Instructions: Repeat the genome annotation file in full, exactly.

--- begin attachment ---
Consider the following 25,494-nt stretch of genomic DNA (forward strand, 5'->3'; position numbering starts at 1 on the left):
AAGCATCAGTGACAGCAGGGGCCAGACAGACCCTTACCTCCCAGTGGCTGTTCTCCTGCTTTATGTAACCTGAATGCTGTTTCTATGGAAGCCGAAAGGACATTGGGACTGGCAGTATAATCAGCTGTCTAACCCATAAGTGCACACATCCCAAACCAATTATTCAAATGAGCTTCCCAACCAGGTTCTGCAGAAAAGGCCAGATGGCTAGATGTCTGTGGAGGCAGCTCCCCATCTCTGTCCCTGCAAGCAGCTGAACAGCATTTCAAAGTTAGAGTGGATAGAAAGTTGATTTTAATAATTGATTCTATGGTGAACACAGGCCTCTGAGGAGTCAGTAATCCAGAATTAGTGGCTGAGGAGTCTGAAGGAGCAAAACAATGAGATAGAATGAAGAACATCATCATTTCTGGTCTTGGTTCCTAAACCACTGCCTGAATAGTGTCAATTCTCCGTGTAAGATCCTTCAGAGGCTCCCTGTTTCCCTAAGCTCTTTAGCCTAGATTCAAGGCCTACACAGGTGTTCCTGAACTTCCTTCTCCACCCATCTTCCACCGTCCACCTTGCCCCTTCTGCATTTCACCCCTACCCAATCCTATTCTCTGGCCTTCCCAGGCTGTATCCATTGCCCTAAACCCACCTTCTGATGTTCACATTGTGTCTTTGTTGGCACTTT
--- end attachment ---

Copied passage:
Consider the following 25,494-nt stretch of genomic DNA (forward strand, 5'->3'; position numbering starts at 1 on the left):
AAGCATCAGTGACAGCAGGGGCCAGACAGACCCTTACCTCCCAGTGGCTGTTCTCCTGCTTTATGTAACCTGAATGCTGTTTCTATGGAAGCCGAAAGGACATTGGGACTGGCAGTATAATCAGCTGTCTAACCCATAAGTGCACACATCCCAAACCAATTATTCAAATGAGCTTCCCAACCAGGTTCTGCAGAAAAGGCCAGATGGCTAGATGTCTGTGGAGGCAGCTCCCCATCTCTGTCCCTGCAAGCAGCTGAACAGCATTTCAAAGTTAGAGTGGATAGAAAGTTGATTTTAATAATTGATTCTATGGTGAACACAGGCCTCTGAGGAGTCAGTAATCCAGAATTAGTGGCTGAGGAGTCTGAAGGAGCAAAACAATGAGATAGAATGAAGAACATCATCATTTCTGGTCTTGGTTCCTAAACCACTGCCTGAATAGTGTCAATTCTCCGTGTAAGATCCTTCAGAGGCTCCCTGTTTCCCTAAGCTCTTTAGCCTAGATTCAAGGCCTACACAGGTGTTCCTGAACTTCCTTCTCCACCCATCTTCCACCGTCCACCTTGCCCCTTCTGCATTTCACCCCTACCCAATCCTATTCTCTGGCCTTCCCAGGCTGTATCCATTGCCCTAAACCCACCTTCTGATGTTCACATTGTGTCTTTGTTGGCACTTT